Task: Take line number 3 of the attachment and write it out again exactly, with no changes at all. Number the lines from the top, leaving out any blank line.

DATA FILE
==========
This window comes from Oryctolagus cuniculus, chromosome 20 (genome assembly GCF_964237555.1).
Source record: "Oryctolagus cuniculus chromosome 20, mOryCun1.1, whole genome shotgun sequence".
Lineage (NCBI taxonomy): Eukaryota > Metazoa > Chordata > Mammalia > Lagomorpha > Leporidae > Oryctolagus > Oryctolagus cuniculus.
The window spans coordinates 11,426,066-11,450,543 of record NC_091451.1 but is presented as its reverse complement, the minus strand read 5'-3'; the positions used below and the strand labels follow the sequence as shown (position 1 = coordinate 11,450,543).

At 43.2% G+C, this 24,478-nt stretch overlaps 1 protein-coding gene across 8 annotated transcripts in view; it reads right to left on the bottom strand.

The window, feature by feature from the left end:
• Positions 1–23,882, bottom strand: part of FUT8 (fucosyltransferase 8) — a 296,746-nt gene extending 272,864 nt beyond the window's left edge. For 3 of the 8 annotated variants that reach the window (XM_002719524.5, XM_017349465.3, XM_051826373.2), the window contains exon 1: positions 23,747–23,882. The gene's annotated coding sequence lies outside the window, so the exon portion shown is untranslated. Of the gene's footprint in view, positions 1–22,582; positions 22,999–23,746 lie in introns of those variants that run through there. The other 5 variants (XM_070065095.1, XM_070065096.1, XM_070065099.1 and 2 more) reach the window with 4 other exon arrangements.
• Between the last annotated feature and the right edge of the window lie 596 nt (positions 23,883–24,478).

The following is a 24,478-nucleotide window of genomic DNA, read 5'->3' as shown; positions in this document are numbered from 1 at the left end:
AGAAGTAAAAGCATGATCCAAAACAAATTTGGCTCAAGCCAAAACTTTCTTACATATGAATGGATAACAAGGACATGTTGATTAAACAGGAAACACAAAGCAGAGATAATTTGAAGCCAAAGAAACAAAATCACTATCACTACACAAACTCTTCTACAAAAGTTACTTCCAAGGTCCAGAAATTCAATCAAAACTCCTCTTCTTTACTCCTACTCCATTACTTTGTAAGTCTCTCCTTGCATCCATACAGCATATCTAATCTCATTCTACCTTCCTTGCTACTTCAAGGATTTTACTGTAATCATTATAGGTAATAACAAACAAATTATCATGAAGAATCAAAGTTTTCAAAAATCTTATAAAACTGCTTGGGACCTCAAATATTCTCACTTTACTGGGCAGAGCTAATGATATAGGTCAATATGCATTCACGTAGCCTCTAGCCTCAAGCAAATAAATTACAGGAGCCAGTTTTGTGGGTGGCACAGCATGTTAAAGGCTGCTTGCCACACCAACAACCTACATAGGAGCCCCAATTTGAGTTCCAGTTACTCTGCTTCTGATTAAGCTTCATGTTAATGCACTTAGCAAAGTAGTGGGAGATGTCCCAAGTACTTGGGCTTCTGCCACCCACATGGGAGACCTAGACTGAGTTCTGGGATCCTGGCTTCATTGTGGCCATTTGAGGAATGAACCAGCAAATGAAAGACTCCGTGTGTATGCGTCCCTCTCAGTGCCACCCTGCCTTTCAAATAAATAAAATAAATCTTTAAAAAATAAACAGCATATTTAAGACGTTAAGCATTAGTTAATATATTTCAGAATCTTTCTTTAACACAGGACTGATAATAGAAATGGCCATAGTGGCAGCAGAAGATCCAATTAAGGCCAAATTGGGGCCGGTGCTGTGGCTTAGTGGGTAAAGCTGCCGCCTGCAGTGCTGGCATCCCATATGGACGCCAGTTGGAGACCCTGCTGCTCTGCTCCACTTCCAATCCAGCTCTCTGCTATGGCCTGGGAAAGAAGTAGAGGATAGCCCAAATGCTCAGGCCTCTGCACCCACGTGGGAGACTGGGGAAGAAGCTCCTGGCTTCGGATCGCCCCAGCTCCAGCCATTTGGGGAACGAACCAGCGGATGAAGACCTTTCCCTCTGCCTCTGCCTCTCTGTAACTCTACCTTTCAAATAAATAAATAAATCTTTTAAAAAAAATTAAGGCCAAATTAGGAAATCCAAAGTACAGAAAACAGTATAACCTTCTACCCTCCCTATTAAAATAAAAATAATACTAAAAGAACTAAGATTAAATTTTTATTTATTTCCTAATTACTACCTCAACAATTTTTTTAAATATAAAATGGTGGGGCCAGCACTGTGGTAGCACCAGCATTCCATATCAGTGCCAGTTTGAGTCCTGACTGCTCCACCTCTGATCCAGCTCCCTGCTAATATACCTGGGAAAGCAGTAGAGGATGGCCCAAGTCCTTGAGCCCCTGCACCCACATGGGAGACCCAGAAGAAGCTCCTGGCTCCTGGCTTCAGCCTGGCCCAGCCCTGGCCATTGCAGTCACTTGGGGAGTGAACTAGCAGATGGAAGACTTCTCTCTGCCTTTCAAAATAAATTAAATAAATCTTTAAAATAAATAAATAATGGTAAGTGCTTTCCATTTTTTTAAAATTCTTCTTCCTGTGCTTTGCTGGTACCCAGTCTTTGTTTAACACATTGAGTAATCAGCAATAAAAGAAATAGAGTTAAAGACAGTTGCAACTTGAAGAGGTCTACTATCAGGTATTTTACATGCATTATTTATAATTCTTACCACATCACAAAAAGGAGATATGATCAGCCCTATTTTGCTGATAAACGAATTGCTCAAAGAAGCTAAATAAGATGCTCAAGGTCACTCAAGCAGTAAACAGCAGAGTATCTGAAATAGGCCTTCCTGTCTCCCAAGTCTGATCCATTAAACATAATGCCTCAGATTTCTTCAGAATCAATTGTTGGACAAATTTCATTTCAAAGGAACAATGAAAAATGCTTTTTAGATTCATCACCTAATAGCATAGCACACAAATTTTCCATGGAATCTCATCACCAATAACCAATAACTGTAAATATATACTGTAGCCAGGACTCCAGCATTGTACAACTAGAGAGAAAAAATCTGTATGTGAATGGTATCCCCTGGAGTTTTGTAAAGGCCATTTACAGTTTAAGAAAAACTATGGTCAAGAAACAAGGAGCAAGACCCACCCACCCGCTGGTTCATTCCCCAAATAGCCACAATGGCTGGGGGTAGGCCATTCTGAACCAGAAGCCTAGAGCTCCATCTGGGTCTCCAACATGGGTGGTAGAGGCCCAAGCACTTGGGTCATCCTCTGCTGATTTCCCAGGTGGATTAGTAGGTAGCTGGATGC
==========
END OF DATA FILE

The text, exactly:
Lineage (NCBI taxonomy): Eukaryota > Metazoa > Chordata > Mammalia > Lagomorpha > Leporidae > Oryctolagus > Oryctolagus cuniculus.